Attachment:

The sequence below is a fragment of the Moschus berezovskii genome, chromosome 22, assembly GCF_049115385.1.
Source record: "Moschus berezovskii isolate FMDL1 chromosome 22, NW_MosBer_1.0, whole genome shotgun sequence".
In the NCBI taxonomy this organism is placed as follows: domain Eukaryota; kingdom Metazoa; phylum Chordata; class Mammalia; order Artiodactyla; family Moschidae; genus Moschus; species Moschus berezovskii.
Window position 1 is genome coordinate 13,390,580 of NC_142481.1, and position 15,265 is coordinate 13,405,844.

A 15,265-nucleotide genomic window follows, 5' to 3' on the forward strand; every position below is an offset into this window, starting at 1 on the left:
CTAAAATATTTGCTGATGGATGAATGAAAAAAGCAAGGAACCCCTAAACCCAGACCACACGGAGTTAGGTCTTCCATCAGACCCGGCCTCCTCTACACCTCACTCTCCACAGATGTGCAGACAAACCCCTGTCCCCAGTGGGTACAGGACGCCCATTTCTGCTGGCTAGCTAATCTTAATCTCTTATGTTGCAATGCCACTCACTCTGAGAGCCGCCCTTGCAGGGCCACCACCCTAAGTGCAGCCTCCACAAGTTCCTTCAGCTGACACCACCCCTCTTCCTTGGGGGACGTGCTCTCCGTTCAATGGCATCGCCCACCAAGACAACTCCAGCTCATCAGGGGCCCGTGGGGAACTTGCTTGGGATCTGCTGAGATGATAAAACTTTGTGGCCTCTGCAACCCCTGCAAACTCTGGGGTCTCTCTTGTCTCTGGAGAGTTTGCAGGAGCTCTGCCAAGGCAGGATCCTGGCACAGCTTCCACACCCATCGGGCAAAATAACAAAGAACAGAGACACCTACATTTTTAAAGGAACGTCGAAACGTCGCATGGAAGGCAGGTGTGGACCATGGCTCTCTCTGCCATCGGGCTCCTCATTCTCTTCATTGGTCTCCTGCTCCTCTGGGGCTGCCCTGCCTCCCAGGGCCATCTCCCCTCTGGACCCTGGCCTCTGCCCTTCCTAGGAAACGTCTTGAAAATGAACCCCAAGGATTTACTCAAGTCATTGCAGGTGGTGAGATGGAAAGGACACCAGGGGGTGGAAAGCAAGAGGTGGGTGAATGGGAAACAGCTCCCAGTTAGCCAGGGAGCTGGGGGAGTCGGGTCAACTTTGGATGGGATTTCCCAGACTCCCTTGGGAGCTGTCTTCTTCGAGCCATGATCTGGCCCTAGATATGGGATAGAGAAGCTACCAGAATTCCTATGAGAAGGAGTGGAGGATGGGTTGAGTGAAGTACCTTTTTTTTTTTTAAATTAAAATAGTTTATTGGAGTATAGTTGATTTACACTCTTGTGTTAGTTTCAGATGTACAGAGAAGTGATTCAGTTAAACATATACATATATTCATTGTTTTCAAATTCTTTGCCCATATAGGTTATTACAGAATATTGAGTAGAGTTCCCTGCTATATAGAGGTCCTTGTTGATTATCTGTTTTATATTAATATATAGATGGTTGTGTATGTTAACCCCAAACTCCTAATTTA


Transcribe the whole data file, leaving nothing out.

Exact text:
The sequence below is a fragment of the Moschus berezovskii genome, chromosome 22, assembly GCF_049115385.1.
Source record: "Moschus berezovskii isolate FMDL1 chromosome 22, NW_MosBer_1.0, whole genome shotgun sequence".
In the NCBI taxonomy this organism is placed as follows: domain Eukaryota; kingdom Metazoa; phylum Chordata; class Mammalia; order Artiodactyla; family Moschidae; genus Moschus; species Moschus berezovskii.
Window position 1 is genome coordinate 13,390,580 of NC_142481.1, and position 15,265 is coordinate 13,405,844.

A 15,265-nucleotide genomic window follows, 5' to 3' on the forward strand; every position below is an offset into this window, starting at 1 on the left:
CTAAAATATTTGCTGATGGATGAATGAAAAAAGCAAGGAACCCCTAAACCCAGACCACACGGAGTTAGGTCTTCCATCAGACCCGGCCTCCTCTACACCTCACTCTCCACAGATGTGCAGACAAACCCCTGTCCCCAGTGGGTACAGGACGCCCATTTCTGCTGGCTAGCTAATCTTAATCTCTTATGTTGCAATGCCACTCACTCTGAGAGCCGCCCTTGCAGGGCCACCACCCTAAGTGCAGCCTCCACAAGTTCCTTCAGCTGACACCACCCCTCTTCCTTGGGGGACGTGCTCTCCGTTCAATGGCATCGCCCACCAAGACAACTCCAGCTCATCAGGGGCCCGTGGGGAACTTGCTTGGGATCTGCTGAGATGATAAAACTTTGTGGCCTCTGCAACCCCTGCAAACTCTGGGGTCTCTCTTGTCTCTGGAGAGTTTGCAGGAGCTCTGCCAAGGCAGGATCCTGGCACAGCTTCCACACCCATCGGGCAAAATAACAAAGAACAGAGACACCTACATTTTTAAAGGAACGTCGAAACGTCGCATGGAAGGCAGGTGTGGACCATGGCTCTCTCTGCCATCGGGCTCCTCATTCTCTTCATTGGTCTCCTGCTCCTCTGGGGCTGCCCTGCCTCCCAGGGCCATCTCCCCTCTGGACCCTGGCCTCTGCCCTTCCTAGGAAACGTCTTGAAAATGAACCCCAAGGATTTACTCAAGTCATTGCAGGTGGTGAGATGGAAAGGACACCAGGGGGTGGAAAGCAAGAGGTGGGTGAATGGGAAACAGCTCCCAGTTAGCCAGGGAGCTGGGGGAGTCGGGTCAACTTTGGATGGGATTTCCCAGACTCCCTTGGGAGCTGTCTTCTTCGAGCCATGATCTGGCCCTAGATATGGGATAGAGAAGCTACCAGAATTCCTATGAGAAGGAGTGGAGGATGGGTTGAGTGAAGTACCTTTTTTTTTTTTAAATTAAAATAGTTTATTGGAGTATAGTTGATTTACACTCTTGTGTTAGTTTCAGATGTACAGAGAAGTGATTCAGTTAAACATATACATATATTCATTGTTTTCAAATTCTTTGCCCATATAGGTTATTACAGAATATTGAGTAGAGTTCCCTGCTATATAGAGGTCCTTGTTGATTATCTGTTTTATATTAATATATAGATGGTTGTGTATGTTAACCCCAAACTCCTAATTTA